WESTFJORDS & SNÆFELLSNES PENINSULA

Snæfellsjökull National Park - Hellnar/Arnarstapi -Ólafsvík - Hellissandur - Grundarfjörður Heritage Centre - Helgafell -Stykkishólmur - Flatey - Brjánslækur -  Látrabjarg - Bíldudalur - Tálknafjörður- Patreksfjörður - Dynjandi waterfall - Jón Sigurðsson’s museum - Saga of Gísli Súrsson - Ísafjörður - Súðavík - Hólmavík -Westfjord Heritage Museum - Eiríksstaðir

Day 1: Snæfellsnes Peninsula

Today´s drive takes you towards the powerful Snæfellsnes peninsula, which is home to active volcanoes and a beautiful glacier. At the National Park, you can witness the impressive lava formations and on Djupalonssandur creek you can test your strength on its four stones. The Peninsula is the scene of many Icelandic sagas, e.g. Eyrbyggja Saga, the story of Barður Snæfellsáss and Björn the Hitadæla Champion and it is also the entrance to the centre of the Earth in Jules Verne´s book. If you want to learn more about the areas and the local folklore, we recommend you take a guided tour with the Local Storytellers of Snæfellsnes. Next stop is the Arnarstapi cliffs and then Hellnar- little village with a great little cafe at the ocean side. There are also some unique rock formations in the area with Baðstofa cave being particularly famous. Hellnar is the birthplace of Guðríður Þorbjarnardóttir,the wife of ÞorfinnurKarlsefni, a legendary Icelandic explorer.  Guðríður was one of the greatest travellers of medieval times, walking all the way to Rome, among other things.
In the northern part, visit Ólafsvik, Grundarfjörður and its well-known Saga and Heritage Centre. Not a long drive away is Stykkishólmur, where you can hike up the Helgafell.

Stay for the night in the area.

Day 2: A ferry ride to the West Fjords

In the morning take the ferry directly to Brjanslaekur in the West Fjords with a possible stop on Flatey island. When you reach the Westfjords, head towards Látrabjarg cliff, a favourite spot for bird-lovers and the westernmost point of Europe. It is the biggest sea-cliff in Iceland. Visit the fishing village of Patreksfjordur and on the way further make a stop at Jón Sigurðsson’s museum dedicated to the hero of the Icelandic battle for independence The museum features a recreated turf house modelled after the one that Jón grew up in. There is also an old church dating to 1886. On the way to Hrafnseyri visit Dynjandi - the largest waterfall in the West Fjords. For an insightful tour with a local guide contact the Eaglefjord Travel Agency. Overnight in the area.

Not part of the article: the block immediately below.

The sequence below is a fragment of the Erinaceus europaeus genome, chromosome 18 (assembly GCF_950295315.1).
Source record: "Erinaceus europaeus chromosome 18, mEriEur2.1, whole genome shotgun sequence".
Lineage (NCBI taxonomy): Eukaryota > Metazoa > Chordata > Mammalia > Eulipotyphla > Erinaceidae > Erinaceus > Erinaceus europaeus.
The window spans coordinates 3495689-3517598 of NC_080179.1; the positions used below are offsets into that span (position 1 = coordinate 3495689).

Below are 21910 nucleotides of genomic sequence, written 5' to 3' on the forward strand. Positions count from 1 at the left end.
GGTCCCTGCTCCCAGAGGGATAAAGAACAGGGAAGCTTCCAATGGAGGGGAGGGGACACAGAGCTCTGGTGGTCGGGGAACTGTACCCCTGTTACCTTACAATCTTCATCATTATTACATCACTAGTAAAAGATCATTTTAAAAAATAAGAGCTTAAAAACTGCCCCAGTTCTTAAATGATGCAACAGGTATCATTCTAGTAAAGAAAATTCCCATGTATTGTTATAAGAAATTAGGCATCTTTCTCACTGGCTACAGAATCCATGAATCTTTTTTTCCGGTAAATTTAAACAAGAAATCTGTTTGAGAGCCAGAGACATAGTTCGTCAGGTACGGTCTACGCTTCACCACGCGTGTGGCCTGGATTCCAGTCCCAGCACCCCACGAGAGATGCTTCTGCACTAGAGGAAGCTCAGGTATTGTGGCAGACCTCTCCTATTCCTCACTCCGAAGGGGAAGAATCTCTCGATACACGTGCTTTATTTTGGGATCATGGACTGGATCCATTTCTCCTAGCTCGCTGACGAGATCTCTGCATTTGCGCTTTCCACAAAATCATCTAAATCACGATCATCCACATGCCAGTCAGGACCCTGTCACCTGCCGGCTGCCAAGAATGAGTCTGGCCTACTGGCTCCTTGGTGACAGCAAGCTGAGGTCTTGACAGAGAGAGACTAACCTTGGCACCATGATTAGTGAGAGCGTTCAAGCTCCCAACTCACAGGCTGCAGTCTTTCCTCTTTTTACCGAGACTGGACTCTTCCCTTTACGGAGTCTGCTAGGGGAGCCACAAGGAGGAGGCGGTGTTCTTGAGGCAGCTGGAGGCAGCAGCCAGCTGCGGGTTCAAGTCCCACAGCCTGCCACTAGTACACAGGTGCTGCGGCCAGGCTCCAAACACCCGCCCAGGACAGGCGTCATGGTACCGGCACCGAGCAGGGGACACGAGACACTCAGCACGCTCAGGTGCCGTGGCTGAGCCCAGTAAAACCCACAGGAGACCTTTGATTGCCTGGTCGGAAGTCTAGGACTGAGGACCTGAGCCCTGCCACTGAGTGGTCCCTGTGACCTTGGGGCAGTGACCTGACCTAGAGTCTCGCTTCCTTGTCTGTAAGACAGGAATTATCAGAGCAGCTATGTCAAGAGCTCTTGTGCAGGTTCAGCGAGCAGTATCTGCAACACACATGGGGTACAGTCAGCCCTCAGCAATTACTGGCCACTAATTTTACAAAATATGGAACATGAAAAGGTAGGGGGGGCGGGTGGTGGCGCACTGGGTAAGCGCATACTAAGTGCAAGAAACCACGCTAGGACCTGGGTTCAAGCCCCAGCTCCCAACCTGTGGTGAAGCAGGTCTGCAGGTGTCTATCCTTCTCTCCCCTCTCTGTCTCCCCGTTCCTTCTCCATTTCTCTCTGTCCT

Day 3: The most remote fjords of Iceland

Today you will continue the further exploration and drive up to Ísafjörður, which  is the largest settlement in the West Fjords. It is well known for its flourishing arts and cultural scenes and many prominent musicians and composers live here and frequent art exhibitions are held throughout the year. Most of the oldest houses in Neðstikaupstaðu area are protected and date from 1757-1784, the oldest of which is Krambúðin (“The Shop”), built in 1757. This part of town also houses the Westfjord Heritage Museum, a folk and maritime exhibition, which is well worth a visit for its remarkable collection of traditional tools and relics. If you are in for a local experience with a guide, contact the Ísafjörður Guide. Overnight in Ísafjörður.

Day 4: History of the West of Iceland and way towards North

Drive to the Strandir region via the village of Hólmavík. Strandir where you should check out the Museum of Icelandic Sorcery & Witchcraft. Driving in the southern direction you ca visit the the village of Búðardalur and the Eiríksstaðir Museum – a replica of Eirikur Rauði’s (Eric the red, father of Leif the lucky) farm. Eiríksstaðir in Haukadalur is believed to be the birthplace of Leifur Eiríksson, who is said to be the first European to set foot in North America around the year 1000 A.D. Archaeologists first studied this site in the mid-20th century, and excavations in the late 1990s uncovered a 10th century longhouse. The remains are visible to the public and guides in Viking-era costumes welcome visitors to a replica of the longhouse.

At the end of the day you can drive back to Reykjavik or continue to follow the ring road and drive towards the Troll Peninsula or Akureyri.